"That's a long ways away," Murphy said. "Coming off this season, I'd feel like an everyday player going into next season. But in this sport, nothing is really given. With the type of year I've had, you still have to go out and perform. That's the nature of the game."
In 107 games this season, Murphy has proven worthy of starting. He's posted a .275 average, and despite being out since Aug. 6, still ranks second on the team in RBIs, third in stolen bases, fourth in home runs, and fifth in doubles and runs scored.
Those numbers make Murphy a contender for the American League Rookie of the Year. His odds at bringing home the hardware would greatly improve if he could only return to action.
Regardless of any awards for which Murphy might be considered, he just wants to play, which is why he tried turning his rehabilitation up a notch last Wednesday.
"I felt like I had to push it. I can deal with a little discomfort," Murphy said.
Murphy last met with team doctors Monday, and the results showed there was still swelling and discomfort in the knee. As long as the Rangers are at home, he can continue to have the doctors monitor his status.
But Murphy said he would travel with the team when the Rangers hit the road after this weekend in case his status takes a turn for the better.
"I'm planning on going with them," Murphy said. "The way I've felt has been so sporadic, I don't know how it will feel. There's a chance four days into the road trip I'll be able to come back, so if I don't go, I wouldn't get that opportunity."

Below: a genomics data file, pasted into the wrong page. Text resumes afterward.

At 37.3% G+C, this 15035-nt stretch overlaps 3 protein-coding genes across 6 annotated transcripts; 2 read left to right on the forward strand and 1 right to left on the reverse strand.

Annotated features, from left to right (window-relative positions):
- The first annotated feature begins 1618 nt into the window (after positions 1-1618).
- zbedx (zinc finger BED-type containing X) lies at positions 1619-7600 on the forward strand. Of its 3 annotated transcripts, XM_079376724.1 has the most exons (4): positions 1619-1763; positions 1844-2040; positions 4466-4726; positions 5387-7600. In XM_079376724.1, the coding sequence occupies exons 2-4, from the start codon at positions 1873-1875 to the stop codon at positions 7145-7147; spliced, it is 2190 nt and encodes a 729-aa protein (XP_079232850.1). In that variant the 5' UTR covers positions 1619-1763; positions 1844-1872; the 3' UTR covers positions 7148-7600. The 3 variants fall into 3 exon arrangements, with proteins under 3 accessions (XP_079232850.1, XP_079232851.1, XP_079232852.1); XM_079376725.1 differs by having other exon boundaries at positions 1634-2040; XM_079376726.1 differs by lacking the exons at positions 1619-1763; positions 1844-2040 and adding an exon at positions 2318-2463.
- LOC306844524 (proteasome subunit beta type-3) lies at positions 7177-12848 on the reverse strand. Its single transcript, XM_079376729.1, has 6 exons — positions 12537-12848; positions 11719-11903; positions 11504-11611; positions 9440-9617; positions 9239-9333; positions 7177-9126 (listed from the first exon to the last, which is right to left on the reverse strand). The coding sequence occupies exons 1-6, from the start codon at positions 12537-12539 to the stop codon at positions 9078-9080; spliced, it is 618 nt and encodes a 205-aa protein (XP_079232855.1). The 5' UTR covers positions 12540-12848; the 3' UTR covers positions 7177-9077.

After his most recent setback, though, Murphy is hesitant to push his knee to the point of further injuring himself.
If his knee doesn't improve enough to allow him to play soon, the Rangers may decide to shut him down for the rest of the season.
"I think we would have to. Say we get to the middle of September, and they aren't ready to go," said manager Ron Washington, also referring to injured second baseman Ian Kinsler. "What's the good in trying to make them play? We're not going to rush it. The interest goes to their health."
So if Murphy isn't able to return by season's end, the question turns to what 2009 has in store for him.
Josh Hamilton seems to be the only current Rangers player with a starting outfield spot locked up for next season. According to Washington, Murphy is in line to claim a starting place in the outfield, as well.
"He turned himself into an everyday player this year," Washington said. "You may get sat because of a matchup issue, but that doesn't mean you're not an everyday player."